God’s grace each day…

God’s timing is perfect. His timing of rest is perfect. We drove back into town last night (21.01.13) about 830pm after a few days in Dubbo with some of my NZ family. We had waved goodbye as they left on the train at 2pm & drove straight home. The kids were brilliant, settled & travelled well. Drove into town at 8pm, hadnt got home yet and got a call from a teenager wanting to come round home. I was encouraged by this reminder that God’s timing is perfect. He gives us rest, restores our Souls & then in just the same perfect timing supplies opportunity to speak life & hope.

Today was ‘supposed’ to be a settle down day – well that’s what I had planned anyway! – back to routines, catch up on washing – the usual with 4 young kids in tow. But first I had to go for the glucose test for this pregnancy – 3 needles 1 hour apart. Paul took the kids for the two hours, I took a book. A close family friend was waiting at the hospital too – again perfect timing. It was a wonderful discussion, which without prompting spoke to the areas of my heart that needed speaking to. (That was the first hour). The second hour I got to read my book – ‘The ministry of motherhood’ (mentioned in a previous post). Again, perfect timing & perfect content for refreshing & guiding the heart.

The chapter I was reading was on the importance of imparting the greatness of Eternity with God into the hearts of our children. When Jesus was with the disciples he mentions / describes the Kingdom of God to them over 180 times in the New Testament! He was always reminding them of what was prepared for them, the contrast it was to life here on Earth and the wonder of an everlasting relationship with God the Father.

Paul and I have never had to deal with the death of any close family member of friend during the time we have known each other. Unfortunately, in the Indigenous Ministry we are involved in there is such a low life expectancy age (In some towns west of Moree, the life expectancy of Indigenous Men is around the 20-25 age range!) and for some attending 1-2 funerals a month is a common occurance. So, we’ve dealt with death at a distance, but not really up close. Until today.

I had 20minutes of the glucose test to go and Paul walks in to the waiting room. “Just got a call, Nan Peters isn’t expected to make it past today. She is very sick.” Nan Peters lives 120km west in a small town, Collarenebri. Nan gave her heart to the Lord when she was 12 and has walked with him since – she is 95 years old. Her ministry and testimony to God’s grace is commendable. Fellowship is hard to come by in these remote towns, preachers and teachers come and go, people will visit on circuits and tragically in some of these remote towns there is still a strong sense of racism. Not in all, but certainly in some. In one particular town, up until about 20 years ago, there was a service for white people and service for black people in one of the churches. An absolute tragedy.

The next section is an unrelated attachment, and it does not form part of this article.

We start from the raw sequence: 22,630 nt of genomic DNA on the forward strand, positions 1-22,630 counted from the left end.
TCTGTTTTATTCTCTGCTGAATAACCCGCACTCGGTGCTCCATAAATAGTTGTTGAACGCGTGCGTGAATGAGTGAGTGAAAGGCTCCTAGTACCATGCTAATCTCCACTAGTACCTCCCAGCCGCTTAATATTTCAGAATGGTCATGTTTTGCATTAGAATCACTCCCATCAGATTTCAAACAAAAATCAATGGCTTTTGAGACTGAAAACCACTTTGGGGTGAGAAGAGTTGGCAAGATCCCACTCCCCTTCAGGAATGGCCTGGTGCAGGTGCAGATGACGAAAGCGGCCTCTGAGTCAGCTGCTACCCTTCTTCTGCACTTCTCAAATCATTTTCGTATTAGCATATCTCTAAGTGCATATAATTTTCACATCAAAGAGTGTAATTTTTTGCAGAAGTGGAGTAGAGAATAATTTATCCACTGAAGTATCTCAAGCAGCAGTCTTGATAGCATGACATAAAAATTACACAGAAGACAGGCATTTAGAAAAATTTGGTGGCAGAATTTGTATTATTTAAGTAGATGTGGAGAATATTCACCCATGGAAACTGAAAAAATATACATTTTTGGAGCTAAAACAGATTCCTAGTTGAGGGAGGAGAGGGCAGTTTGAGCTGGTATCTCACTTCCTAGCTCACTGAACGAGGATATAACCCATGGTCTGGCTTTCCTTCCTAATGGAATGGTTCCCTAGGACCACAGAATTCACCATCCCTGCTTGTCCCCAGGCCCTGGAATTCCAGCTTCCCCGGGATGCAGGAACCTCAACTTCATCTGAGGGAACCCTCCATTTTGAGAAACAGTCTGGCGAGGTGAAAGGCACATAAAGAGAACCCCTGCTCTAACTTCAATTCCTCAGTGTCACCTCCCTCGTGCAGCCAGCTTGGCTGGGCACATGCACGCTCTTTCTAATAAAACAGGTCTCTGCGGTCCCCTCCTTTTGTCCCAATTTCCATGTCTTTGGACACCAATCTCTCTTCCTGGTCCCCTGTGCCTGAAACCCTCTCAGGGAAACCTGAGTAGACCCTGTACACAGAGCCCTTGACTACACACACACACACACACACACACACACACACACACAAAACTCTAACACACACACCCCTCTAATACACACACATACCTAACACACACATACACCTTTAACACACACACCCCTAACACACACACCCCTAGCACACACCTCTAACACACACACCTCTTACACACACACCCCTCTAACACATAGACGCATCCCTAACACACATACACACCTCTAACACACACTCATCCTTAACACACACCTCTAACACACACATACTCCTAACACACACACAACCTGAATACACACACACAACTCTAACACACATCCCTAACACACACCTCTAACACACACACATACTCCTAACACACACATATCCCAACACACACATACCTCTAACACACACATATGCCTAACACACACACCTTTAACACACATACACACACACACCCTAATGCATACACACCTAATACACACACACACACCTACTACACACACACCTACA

So, Paul and I looked at each other and without hesitation said, “Well, I guess it’s off to Colly we go…” 45mins later we were on our way. A million and one things going through my head – “We’re supposed to be resettling the children” “I’ve got washing to do!” “What about the groceries?” “How are we going to share with the children about Nan – let alone approach the topic of death with them?” God blessed our discussion on the way. The kids each had a good sleep, which gave Paul and I time to process things and have a deep talk.

We arrived at the hospital. Paul went in and I waited with the children in the van. Family were arriving – grief was visible all over their faces. Paul came out and said it was my turn to go in, the ladies were waiting for me. This is certainly the closest I have been to someone who is dying. Strangely though I felt at peace. I walked into the room and sat with the ladies. I held Nan’s hand. After a while I went back out to Paul, and another close friend arrived with his guitar “Come on, lets go have a sing around Nan’s bed.” Time to take the children in. Reuben asked, “Why is it time for Nan to go home and be with Jesus?” Before Paul or I could answer Grace replied, “Because God has decided it’s time to have her home with Him.” – The kids walked into the hospital room, held her hand, gave her a kiss and joined in the singing. I am so grateful to God for this opportunity to discuss death with our children in such a beautiful way. We drove home late that night after we all said goodbye to Nan. Nan passed away peacefully at 6:03am  on January 26th. One of her favourite songs was an old Gospel song, “The King and I” I have pasted the words below, they are worth reflecting on.

The King and I

The King and I walk down life’s road together
Where many people go passing by
The greatest One, and I a lowly beggar
Walk hand in hand The King and I

Why He should care for me will always be a mystery
He holds the whole world in His hand but what am I
And so my heart somehow can’t help but wonder
Why we’re together, The King and I

The King and I not long ago were strangers
I walked alone, not knowing why
Until He came and put His arms around me
Now we’re not strangers The King and I

Why He should care for me will always be a mystery
He holds the whole world in His hand but what am I
And so my heart somehow can’t help but wonder
Why we’re together The King and I

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